In general, there is no doubt that, from a military point of view, nuclear deterrence should include planning for the use of nuclear weapons. There is no question that the lack of motivation for the use of nuclear weapons by either side should be at the heart of strategic stability.

But is it necessary to bind the lack of motivation for the use of nuclear weapons with maintaining mutually assured destruction? If we stay faithful to this approach, we will need to take into account conventional high-precision weapons of various ranges and basing modes (ground, air and sea), missile defense capabilities, hypothetical decapitation and disarming strikes, etc. We will get stuck in a bilateral format in the face of the remaining challenge of nonproliferation, further development of China’s nuclear forces and unrecognized nuclear-weapon states.

For nuclear-weapon states, there is every reason to say that nuclear weapons are a political tool in their relations, and not a real warring device. In this regard, the approach offered by Sergei Rogov, the Academic Director of the Moscow-based Institute for U.S. and Canadian Studies—a transition from mutually assured destruction to mutually assured security—seems most promising. The nature of mutually assured destruction is quite clear. Mutually assured security apparently requires a more detailed examination.


Security, broadly defined, is a condition that provides for development. In each specific case, we may talk about the development of different areas of human activity.

Nuclear weapons, on the one hand, provide the conditions for the development of mankind, acting as a deterrent, but on the other hand, if used, they are able to halt human progress or destroy humankind as we know it.

With that in mind, we can propose the following definition of nuclear security.

Nuclear security is a condition that provides political and military nuclear deterrence with a minimum risk of using nuclear weapons.

Based on the official paradigm outlined in the current Military Doctrine of the Russian Federation, political nuclear deterrence can be defined as a condition wherein the fact of possessing nuclear weapons prevents the emergence of a military challenge and its escalation into a military threat.

Military nuclear deterrence can be defined as a condition wherein the fact of possessing nuclear weapons prevents the escalation of the military threat into a military conflict or prevents further escalation of a local conflict.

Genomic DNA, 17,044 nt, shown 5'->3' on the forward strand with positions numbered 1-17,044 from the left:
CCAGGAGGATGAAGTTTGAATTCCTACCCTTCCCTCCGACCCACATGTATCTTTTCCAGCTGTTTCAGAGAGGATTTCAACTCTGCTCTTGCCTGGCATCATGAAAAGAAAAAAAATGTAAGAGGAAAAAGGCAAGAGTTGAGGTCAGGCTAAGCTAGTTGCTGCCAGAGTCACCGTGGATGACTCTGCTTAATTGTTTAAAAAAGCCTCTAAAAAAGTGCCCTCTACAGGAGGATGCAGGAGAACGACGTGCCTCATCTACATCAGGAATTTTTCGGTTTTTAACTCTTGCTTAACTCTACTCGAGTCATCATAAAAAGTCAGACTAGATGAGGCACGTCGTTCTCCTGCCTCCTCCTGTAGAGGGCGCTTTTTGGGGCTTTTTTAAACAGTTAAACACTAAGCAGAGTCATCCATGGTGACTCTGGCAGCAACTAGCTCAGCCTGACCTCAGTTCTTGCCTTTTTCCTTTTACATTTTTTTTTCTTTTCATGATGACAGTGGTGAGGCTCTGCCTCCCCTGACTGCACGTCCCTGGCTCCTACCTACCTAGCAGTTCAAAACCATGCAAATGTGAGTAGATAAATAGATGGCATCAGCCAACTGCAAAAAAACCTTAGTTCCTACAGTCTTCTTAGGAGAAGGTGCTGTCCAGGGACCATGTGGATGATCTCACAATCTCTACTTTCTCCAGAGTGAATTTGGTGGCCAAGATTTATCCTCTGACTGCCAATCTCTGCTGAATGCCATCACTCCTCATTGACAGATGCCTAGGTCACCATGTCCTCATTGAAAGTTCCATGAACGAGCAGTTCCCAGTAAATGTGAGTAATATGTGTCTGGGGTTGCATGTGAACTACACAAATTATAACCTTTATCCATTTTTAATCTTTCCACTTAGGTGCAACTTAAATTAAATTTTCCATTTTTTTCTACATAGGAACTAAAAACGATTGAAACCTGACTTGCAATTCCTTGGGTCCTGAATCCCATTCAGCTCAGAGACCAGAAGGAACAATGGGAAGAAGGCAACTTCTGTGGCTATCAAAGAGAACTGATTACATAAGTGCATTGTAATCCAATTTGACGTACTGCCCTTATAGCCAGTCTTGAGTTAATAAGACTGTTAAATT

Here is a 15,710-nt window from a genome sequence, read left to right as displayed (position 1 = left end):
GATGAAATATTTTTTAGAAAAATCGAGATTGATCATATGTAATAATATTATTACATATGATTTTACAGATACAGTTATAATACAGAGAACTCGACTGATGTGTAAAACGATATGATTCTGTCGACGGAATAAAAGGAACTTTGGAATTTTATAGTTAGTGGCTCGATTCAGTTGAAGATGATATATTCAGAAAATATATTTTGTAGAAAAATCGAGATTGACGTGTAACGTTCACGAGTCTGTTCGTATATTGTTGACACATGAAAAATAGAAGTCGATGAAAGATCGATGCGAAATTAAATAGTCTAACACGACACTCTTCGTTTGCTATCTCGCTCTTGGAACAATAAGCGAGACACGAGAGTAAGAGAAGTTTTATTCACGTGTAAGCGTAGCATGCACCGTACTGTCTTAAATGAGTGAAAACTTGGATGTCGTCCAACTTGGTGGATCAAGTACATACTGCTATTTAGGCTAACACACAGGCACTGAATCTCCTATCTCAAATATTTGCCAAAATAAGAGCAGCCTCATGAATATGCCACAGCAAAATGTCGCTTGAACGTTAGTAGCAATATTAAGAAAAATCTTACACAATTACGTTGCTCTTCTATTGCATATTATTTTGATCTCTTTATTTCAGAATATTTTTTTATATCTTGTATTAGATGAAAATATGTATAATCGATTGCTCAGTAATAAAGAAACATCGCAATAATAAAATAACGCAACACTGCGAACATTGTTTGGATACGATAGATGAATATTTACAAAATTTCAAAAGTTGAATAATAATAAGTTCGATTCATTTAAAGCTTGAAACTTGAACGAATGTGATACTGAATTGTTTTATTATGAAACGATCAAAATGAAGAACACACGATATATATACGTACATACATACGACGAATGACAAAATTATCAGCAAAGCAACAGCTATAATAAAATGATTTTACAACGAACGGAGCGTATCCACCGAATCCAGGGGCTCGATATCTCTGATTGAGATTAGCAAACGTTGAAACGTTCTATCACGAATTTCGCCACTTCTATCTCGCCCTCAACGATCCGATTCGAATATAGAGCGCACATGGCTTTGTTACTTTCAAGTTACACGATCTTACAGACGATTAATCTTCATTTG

With this approach, the ultimate goal is to prevent the risk of using nuclear weapons. To this end, two main directions for providing the security of nuclear weapons (minimizing the risk of using nuclear weapons) can be identified:

  • Development of means and methods of conventional deterrence with efficiency comparable to nuclear deterrence.
  • Minimizing the risks of using nuclear weapons while pursuing the objectives of political and military nuclear deterrence, as well as in case of a military conflict.

A common goal for Russia and the United States with regard to nuclear weapons is a return to bilateral relations, where there is no political need for nuclear deterrence, but where the military component is maintained.

Overall, mutually assured security for nuclear states can be defined as the combination of the lack of political necessity for nuclear deterrence, the preservation of the military component of nuclear deterrence and the implementation of organizational and technical measures aimed at minimizing the risks of using nuclear weapons.

As mentioned earlier, the nuclear-weapon states must inevitably retain nuclear planning and include the use of nuclear weapons as a means of preventing a military threat or escalation of a local military conflict.

The set of actions to minimize the risks of using nuclear weapons should be split into national and international levels.

The international set of actions to reduce the risks of using nuclear weapons may well become the basis for engaging all nuclear states, both recognized and unrecognized, in dialogue, but it should begin in a bilateral Russia-U.S. format.

The specific aspects of this set of measures is a separate important issue, but some points can be indicated.

These measures can essentially be ensured through peacetime exchanges of certain types of information to alert the other side in case of confrontation or nuclear deterrence actions. The peculiarity of the deterrence mechanism is that a number of military actions traditionally kept in secret should be carried out openly for deterrence to be effective.

As for the issue of strategic stability at a time of new weapon systems, we should stop exaggerating the existing problems.

Just as it is impossible to create an effective missile defense system capable of stopping a massive nuclear missile strike (though it is possible to create a system that can protect from a conventional strike), it is impossible to ensure a disarming or a decapitating strike.

Speaking about a decapitation strike, it is necessary to additionally take into account the existence of automatic systems for launching missiles in response to a decapitation strike (the so-called “dead hand”).

Concentration of the necessary amount of precision strike weapons for the simultaneous destruction of strategic nuclear forces and command and control systems is not feasible, even if one of the parties decides to use nuclear weapons.

Moreover, it must be affirmed in official documents and openly stated that attacks on any element of nuclear forces infrastructure during a military conflict are unacceptable and will provoke a preemptive strike. The use of conventional weapons, including non-traditional means of warfare, should not provoke the first use of nuclear weapons. Such an approach can be established through international documents so as not to clutter strategic arms control and strategic stability agendas.